Will Vitamin D Really Help You Live Five Years Longer?

Dr. Frank Shallenberger, MD

April 18, 2022


You probably already know about the many attributes of taking vitamin D3. Everyone should take enough to bring their vitamin D levels over 70 ng/ml.

Now British researchers at the London School of Medicine have come up with yet another reason to take vitamin D. It looks like maintaining an optimum level of vitamin D, all by itself, will add years to your life.

The authors of the new study looked at the vitamin D concentrations in the blood of 1,080 pairs of female twins between the ages of 18-79. At the same time, they examined the length of their telomeres.

I have discussed telomeres before. And if you are not already familiar with telomeres, you can read all about them on my website. In a nutshell, telomeres protect your DNA from being damaged over time. The longer they are, the longer your potential lifespan.

There are two things that are going to determine how long your telomeres are. One is your genetics. Some people are born with longer telomeres and others are not so lucky. There’s nothing you can do about that.

However, the other factor has to do with how quickly they shorten. You can do something about that. This is where lifestyle and nutrition come in. The better your lifestyle and nutrition, the less quickly your telomeres shorten.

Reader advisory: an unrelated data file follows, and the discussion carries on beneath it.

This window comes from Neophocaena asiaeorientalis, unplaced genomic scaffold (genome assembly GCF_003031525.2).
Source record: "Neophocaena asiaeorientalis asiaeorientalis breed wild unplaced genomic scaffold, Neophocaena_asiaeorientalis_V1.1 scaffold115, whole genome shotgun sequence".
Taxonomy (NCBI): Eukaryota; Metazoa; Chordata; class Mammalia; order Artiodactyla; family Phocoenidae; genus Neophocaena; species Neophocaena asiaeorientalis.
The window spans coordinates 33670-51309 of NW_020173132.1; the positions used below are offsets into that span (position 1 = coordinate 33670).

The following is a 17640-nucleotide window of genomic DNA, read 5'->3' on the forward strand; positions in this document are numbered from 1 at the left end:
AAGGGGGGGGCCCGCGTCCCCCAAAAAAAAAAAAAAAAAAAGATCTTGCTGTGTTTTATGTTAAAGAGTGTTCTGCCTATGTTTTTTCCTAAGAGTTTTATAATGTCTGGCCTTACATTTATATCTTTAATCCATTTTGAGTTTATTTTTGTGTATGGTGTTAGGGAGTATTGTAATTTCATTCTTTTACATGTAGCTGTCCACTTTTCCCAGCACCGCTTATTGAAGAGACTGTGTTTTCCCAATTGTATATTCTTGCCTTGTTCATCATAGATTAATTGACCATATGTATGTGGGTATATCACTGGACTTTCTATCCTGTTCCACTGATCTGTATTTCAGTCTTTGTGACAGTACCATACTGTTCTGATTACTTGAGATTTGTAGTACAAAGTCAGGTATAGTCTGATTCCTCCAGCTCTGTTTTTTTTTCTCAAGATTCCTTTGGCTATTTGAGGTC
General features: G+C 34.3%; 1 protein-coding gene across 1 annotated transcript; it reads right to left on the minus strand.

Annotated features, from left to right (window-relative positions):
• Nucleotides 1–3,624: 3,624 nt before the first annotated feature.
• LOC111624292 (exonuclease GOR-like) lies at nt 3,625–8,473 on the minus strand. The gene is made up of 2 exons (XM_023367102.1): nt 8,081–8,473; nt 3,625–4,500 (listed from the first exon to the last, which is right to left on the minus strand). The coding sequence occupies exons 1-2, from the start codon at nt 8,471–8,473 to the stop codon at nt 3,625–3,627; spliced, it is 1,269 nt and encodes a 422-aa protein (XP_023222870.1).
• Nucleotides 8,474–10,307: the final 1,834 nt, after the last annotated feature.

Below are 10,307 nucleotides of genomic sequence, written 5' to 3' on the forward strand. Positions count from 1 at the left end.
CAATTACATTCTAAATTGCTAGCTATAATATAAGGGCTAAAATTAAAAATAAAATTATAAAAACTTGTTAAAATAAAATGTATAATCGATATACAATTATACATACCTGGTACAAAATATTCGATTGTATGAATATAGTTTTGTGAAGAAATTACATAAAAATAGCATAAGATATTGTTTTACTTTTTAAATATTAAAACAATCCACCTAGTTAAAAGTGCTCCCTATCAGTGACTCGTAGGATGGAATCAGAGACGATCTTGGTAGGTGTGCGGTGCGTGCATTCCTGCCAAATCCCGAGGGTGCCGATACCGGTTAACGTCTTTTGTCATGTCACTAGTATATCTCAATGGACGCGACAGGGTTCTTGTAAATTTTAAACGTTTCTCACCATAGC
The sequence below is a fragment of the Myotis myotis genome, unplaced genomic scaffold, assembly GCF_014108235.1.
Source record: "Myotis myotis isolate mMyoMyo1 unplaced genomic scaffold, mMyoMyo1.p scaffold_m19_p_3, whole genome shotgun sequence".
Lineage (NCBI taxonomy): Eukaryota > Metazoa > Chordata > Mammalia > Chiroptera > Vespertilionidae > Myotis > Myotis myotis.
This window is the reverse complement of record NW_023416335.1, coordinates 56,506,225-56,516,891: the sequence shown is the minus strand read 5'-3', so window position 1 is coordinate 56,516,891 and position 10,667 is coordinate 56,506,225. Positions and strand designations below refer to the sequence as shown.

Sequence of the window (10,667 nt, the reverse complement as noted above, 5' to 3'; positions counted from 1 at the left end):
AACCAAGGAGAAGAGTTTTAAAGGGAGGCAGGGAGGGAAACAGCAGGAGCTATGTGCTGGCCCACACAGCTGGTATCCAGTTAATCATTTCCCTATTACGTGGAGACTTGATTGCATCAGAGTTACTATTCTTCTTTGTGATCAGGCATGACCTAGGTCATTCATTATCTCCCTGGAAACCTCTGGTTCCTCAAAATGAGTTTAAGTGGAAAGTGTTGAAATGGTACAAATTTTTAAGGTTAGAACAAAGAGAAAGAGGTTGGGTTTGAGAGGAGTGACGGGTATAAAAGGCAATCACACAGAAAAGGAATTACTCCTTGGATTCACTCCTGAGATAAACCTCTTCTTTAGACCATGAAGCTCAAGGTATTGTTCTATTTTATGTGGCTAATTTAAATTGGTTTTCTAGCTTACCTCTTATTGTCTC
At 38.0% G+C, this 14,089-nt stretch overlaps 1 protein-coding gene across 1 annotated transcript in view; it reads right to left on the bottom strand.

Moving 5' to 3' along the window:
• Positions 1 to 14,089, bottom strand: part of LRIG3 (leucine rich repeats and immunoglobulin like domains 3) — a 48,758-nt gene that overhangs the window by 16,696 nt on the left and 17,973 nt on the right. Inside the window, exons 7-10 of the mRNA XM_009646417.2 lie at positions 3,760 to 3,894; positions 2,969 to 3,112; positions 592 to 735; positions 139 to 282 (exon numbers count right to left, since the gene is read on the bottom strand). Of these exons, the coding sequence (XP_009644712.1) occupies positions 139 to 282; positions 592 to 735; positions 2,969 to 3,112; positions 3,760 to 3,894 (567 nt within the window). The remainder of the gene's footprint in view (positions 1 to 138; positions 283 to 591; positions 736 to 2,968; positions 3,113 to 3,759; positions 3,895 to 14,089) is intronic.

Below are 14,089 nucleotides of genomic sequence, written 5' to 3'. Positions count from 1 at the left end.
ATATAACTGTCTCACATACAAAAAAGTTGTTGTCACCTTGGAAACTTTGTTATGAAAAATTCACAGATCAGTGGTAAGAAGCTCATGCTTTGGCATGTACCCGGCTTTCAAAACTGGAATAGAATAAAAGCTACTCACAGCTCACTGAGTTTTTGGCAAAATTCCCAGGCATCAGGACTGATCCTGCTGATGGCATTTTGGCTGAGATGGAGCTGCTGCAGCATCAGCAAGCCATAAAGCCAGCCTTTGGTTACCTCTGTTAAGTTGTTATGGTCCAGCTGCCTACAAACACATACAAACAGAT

The reason the researchers examined twins was that they are born with the same telomere length. So if their telomere length became different over time, it must be for lifestyle or nutritional reasons. What they discovered is just plain amazing!

As expected, in all cases, the older the twins were, the shorter their telomeres were. But here’s where it gets interesting.

The higher their vitamin D levels were, the longer the telomeres were. And the lower the vitamin D levels were, the shorter the telomeres were. And this was true for every age, even for the younger women. It was a direct correlation.

It was also independent of sunlight exposure, levels of physical activity, and whether or not the women used hormone replacement.

So what was the cause of the different telomere lengths in these sets of twins? It seems it was directly related to how much vitamin D each woman had in her diet. And the differences were very significant.

The researchers divided the women into three groups. The women who were in the top third had telomeres that were 107 base pairs longer than those in the lower third.

This is the equivalence of five more years of life.

The authors of the study say it best, “Our findings suggest that higher vitamin D concentrations, which are easily modifiable through nutritional supplementation, are associated with longer telomere length. This underscores the potentially beneficial effects of this hormone [vitamin D is a hormone] on aging and age-related diseases.”

What to do is pretty obvious: Take plenty of vitamin D. Most people need to take 5,000 IU daily to keep their levels high enough to have this effect.


Richards, J. Brent, Ana M. Valdes, Jeffrey P. Gardner, et al. “Higher serum vitamin D concentrations are associated with longer leukocyte telomere length in women.” American Journal of Clinical Nutrition, vol. 86, no. 5, 1420-1425, November 2007.

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